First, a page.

As Iran ponders whether to accept curbs on its nuclear program, it worries less about the possibility of foreign military attack than about the relentless onslaught of economic sanctions that are squeezing its oil-based economy.
U.S. and European officials have said that only tangible progress in the talks due to resume in Baghdad May 23 could convince them not to fully implement measures this summer that will bar Iran from selling oil to Europe and make it harder for Iran to receive payment from remaining customers.
But it is unclear whether Iran will get the degree of relief it seeks in return for the kind of measures it is likely to embrace. Such a mismatch could jeopardize already uncertain prospects for progress.
If Iran, for example, agrees to stop enriching uranium to 20 percent U-235 — a concession Iran has been floating since last year — the most it might get in return is a brief delay of the European oil embargo and a moratorium on new punishment. Even that is not certain. It is possible that Iran would only receive fuel for a reactor that makes medical isotopes — resurrecting a confidence-building measure that foundered in 2009.
“They won’t get dramatic relief,” predicts Clifford Kupchan, an Iran expert at the Eurasia Group, a consulting firm.
While the Barack Obama administration says it follows a two-track approach to Iran that combines diplomatic engagement with economic pressure, pressure has taken precedence in recent years.
Sanctions have been a major factor in bringing Iran back to the table after a lapse of more than 15 months.
Although Iranians are practiced in circumventing economic restrictions, it is facing an unprecedented “downward spiral of negative economic phenomena,” according to Bijan Khajehpour, a Vienna-based business consultant.
Over the past six months, the Iranian currency, the Rial, has lost nearly half its value, plunging to 20,000 to the dollar before recovering slightly after the April 14 nuclear talks in Istanbul. Unemployment and inflation are both in double digits and rising. In anticipation of the July 1 embargo, many European countries have already stopped buying Iranian oil. Iran has been forced to sell crude largely through barter to remaining customers in Asia and is storing millions of barrels on tankers in the Persian Gulf.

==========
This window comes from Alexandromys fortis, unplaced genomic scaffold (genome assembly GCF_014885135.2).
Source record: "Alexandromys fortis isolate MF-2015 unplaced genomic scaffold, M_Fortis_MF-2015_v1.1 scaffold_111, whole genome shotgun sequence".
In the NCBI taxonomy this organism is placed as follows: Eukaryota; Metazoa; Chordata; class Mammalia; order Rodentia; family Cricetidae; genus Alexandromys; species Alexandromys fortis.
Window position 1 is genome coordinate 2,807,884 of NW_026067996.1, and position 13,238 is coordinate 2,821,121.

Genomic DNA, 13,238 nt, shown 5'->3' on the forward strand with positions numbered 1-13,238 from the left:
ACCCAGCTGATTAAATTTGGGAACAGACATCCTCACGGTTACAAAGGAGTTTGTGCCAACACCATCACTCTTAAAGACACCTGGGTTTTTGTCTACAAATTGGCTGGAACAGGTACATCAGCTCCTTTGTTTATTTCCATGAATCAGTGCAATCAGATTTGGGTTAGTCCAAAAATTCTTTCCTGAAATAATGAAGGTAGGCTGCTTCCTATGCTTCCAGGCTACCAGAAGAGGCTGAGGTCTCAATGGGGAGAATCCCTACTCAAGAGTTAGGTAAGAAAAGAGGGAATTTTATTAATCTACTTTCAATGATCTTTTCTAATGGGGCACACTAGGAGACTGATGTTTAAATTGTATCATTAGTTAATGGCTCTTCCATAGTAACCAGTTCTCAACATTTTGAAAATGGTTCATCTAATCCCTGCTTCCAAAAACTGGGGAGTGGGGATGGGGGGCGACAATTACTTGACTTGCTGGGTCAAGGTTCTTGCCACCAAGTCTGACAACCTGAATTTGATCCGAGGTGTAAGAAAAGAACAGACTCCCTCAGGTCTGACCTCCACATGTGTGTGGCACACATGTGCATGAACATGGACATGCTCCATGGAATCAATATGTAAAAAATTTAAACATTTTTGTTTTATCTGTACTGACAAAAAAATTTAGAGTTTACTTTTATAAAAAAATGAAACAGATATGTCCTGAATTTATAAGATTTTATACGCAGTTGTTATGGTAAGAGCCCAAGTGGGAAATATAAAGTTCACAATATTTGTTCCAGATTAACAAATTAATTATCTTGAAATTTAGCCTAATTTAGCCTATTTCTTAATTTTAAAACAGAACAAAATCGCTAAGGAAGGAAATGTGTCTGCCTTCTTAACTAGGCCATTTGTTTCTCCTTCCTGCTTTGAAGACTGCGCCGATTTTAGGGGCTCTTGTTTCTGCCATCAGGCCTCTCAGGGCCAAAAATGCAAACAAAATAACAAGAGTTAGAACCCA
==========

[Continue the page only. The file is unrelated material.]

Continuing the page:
Not surprisingly at the Istanbul talks, Iranian nuclear negotiator Saeed Jalili implored European Union foreign policy chief Catherine Ashton to delay the sanctions due to take effect July 1.
Afterwards, Iranian state media declared the talks a success in an apparent effort to prepare the ground for concessions as well as to boost public morale. But there is also unease among some Iranian hard-liners that their negotiators may seem too eager for a deal and will come away with minimal returns.
Stressing sanctions is a sign of weakness, the newspaper Iran wrote in an editorial on Monday (April 30): “This is a wrong repeated message,” according to a translation by Mideast Mirror, a London-based service. “It burns our trump cards and has caused the Western side to have dangerous and wrong evaluations of what the Iranian people and officials actually want from the Baghdad negotiation.”
The largely positive spin risks a backlash if the talks fail to produce tangible relief for the Iranian economy.
Even as the talks proceed, the U.S. has imposed new sanctions. An executive order signed by President Barack Obama Tuesday (May 1) bars access to the U.S. financial and commercial systems to anyone identified as violating or attempting to violate existing U.S. sanctions against Iran or Syria.
More measures are awaiting final action in the U.S. Congress.
The Iran Sanctions, Accountability and Human Rights Act of 2012 would block U.S. visas and freeze U.S. assets for those who provide Iran with riot control or Internet jamming equipment and also bar top executives of foreign companies that do other proscribed business with Iran. A proposed amendment to the bill would prohibit U.S. banks from dealing with foreign banks that have any transactions with any Iranian banks — not just the 23 already blacklisted by Washington.
Mark Dubowitz, executive director of the Foundation for Defense of Democracies, a Washington think tank that has advised Congress on sanctions legislation, says this is the time to intensify sanctions. He notes that there are 8-10 Iranian banks that have not been designated by the U.S. Treasury Department and 14 Iranian banks that have not been barred by the Society for Worldwide Interbank Financial Telecommunication or SWIFT, a Brussels-based organization that facilitates international financial transactions.